• Christopher Hughes, the winner of Mastermind, International Mastermind, Brain of Britain, and a current member of crack TV quiz team the Eggheads is almost entirely self educated. After leaving Enfield Grammar School at 15 he spent all his life working on the railways in the capacity of driver or station master. He is one of only four people ever to have won both Mastermind and Brain of Britain.[6]. On a couple of occasions on "Eggheads" he has referred to himself as "The Autodidact's Autodidact".
  • Modern Pashto poet Ameer Hamza Shinwari though not educated in the regular manner, was able to establish his career through self-education.
  • Robert Lewis Shayon, early radio producer, author, television critic for Christian Science Monitor and The Saturday Review, and Ivy League professor, never had a college education.[citation needed]
  • David Bowie, singer, musician, multi-instrumentalist, actor, and painter, has never trained in any of the mentioned fields and only received a few singing lessons in the 1960s (as reported by his former manager, Ken Pitt). As a teenager he took some lessons on saxophone by Ronnie Ross. All other instruments (including piano, keyboards/synths, electric/acoustic guitar, harmonica, koto, limited bass, and percussion), he taught himself. His paintings and sculptures were created (and exhibited) without any formal art school training. He took a few lessons in movement and dance with the Lindsey Kemps Dance company but trained himself in mime.[citation needed]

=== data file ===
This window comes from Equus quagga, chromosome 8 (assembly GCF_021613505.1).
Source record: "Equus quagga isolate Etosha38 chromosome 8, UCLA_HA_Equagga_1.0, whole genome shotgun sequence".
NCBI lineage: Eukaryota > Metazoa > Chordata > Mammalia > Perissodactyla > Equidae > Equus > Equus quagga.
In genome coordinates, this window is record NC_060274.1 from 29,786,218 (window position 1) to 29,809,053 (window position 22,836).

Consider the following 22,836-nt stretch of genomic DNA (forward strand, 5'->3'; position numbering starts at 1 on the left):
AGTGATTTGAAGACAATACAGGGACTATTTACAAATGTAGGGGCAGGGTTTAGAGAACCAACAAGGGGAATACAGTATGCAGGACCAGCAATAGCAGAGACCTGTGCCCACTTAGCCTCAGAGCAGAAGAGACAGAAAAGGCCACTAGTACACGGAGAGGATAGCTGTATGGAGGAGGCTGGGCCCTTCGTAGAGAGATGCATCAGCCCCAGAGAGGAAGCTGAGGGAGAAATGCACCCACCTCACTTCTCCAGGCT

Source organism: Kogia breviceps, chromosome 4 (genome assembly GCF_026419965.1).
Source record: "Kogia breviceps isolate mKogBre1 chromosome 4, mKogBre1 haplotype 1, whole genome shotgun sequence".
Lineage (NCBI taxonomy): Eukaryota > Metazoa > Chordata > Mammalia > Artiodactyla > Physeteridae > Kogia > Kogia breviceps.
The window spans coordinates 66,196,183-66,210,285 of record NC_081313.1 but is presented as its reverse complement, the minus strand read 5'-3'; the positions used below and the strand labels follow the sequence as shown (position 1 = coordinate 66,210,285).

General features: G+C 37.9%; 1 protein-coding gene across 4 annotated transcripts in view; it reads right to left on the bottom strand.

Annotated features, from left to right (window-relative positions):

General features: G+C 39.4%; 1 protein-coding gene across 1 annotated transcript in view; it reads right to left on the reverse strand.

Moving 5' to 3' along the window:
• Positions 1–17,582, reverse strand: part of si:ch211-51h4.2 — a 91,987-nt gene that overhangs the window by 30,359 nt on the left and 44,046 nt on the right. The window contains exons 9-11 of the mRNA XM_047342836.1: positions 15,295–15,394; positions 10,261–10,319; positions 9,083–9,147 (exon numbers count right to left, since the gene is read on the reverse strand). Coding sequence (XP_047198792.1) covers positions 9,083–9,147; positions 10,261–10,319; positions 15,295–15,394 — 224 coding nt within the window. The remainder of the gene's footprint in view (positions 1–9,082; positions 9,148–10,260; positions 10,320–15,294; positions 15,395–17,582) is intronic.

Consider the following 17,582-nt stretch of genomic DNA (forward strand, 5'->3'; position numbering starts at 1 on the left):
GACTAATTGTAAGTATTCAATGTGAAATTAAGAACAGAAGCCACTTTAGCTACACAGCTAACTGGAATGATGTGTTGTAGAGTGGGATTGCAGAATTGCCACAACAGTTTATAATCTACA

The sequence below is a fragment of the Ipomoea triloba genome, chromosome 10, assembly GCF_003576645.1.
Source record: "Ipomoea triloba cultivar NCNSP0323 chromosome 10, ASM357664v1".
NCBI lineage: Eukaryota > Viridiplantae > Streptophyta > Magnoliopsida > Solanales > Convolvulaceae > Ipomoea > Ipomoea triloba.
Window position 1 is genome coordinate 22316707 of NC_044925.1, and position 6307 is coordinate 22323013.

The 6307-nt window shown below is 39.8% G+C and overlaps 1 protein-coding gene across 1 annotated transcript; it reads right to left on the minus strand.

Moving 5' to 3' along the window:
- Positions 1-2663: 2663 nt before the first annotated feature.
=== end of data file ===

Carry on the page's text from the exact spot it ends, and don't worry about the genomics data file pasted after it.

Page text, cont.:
Scientists, historians, and educators:

  • Michael Faraday, the chemist and physicist. Although Faraday received little formal education and knew little of higher mathematics, such as calculus, he was one of the most influential scientists in history. Some historians[7] of science refer to him as the best experimentalist in the history of science.